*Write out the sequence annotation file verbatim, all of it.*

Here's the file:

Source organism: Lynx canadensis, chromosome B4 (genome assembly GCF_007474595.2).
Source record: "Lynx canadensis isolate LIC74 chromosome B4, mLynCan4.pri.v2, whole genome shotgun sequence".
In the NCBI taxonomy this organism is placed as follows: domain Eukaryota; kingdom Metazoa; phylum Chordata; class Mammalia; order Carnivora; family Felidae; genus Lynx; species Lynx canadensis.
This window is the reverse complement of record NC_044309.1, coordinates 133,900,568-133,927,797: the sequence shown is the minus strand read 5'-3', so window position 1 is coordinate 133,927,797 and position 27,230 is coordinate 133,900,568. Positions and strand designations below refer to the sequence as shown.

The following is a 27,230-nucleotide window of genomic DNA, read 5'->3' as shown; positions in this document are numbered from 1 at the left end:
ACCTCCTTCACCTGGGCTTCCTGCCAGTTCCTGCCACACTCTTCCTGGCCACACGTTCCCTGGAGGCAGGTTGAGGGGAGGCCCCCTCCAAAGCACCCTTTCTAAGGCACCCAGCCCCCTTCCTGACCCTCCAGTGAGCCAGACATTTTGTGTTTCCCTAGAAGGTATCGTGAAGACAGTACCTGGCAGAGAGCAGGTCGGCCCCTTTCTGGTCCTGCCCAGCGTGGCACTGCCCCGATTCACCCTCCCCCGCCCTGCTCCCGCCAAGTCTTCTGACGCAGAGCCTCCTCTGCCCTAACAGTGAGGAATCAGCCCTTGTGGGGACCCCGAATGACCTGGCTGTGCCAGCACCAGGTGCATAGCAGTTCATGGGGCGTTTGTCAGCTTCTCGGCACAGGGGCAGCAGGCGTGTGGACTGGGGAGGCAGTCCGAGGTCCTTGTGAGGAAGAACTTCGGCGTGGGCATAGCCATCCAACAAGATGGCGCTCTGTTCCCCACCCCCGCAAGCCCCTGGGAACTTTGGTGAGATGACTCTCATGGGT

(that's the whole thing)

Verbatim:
Source organism: Lynx canadensis, chromosome B4 (genome assembly GCF_007474595.2).
Source record: "Lynx canadensis isolate LIC74 chromosome B4, mLynCan4.pri.v2, whole genome shotgun sequence".
In the NCBI taxonomy this organism is placed as follows: domain Eukaryota; kingdom Metazoa; phylum Chordata; class Mammalia; order Carnivora; family Felidae; genus Lynx; species Lynx canadensis.
This window is the reverse complement of record NC_044309.1, coordinates 133,900,568-133,927,797: the sequence shown is the minus strand read 5'-3', so window position 1 is coordinate 133,927,797 and position 27,230 is coordinate 133,900,568. Positions and strand designations below refer to the sequence as shown.

The following is a 27,230-nucleotide window of genomic DNA, read 5'->3' as shown; positions in this document are numbered from 1 at the left end:
ACCTCCTTCACCTGGGCTTCCTGCCAGTTCCTGCCACACTCTTCCTGGCCACACGTTCCCTGGAGGCAGGTTGAGGGGAGGCCCCCTCCAAAGCACCCTTTCTAAGGCACCCAGCCCCCTTCCTGACCCTCCAGTGAGCCAGACATTTTGTGTTTCCCTAGAAGGTATCGTGAAGACAGTACCTGGCAGAGAGCAGGTCGGCCCCTTTCTGGTCCTGCCCAGCGTGGCACTGCCCCGATTCACCCTCCCCCGCCCTGCTCCCGCCAAGTCTTCTGACGCAGAGCCTCCTCTGCCCTAACAGTGAGGAATCAGCCCTTGTGGGGACCCCGAATGACCTGGCTGTGCCAGCACCAGGTGCATAGCAGTTCATGGGGCGTTTGTCAGCTTCTCGGCACAGGGGCAGCAGGCGTGTGGACTGGGGAGGCAGTCCGAGGTCCTTGTGAGGAAGAACTTCGGCGTGGGCATAGCCATCCAACAAGATGGCGCTCTGTTCCCCACCCCCGCAAGCCCCTGGGAACTTTGGTGAGATGACTCTCATGGGT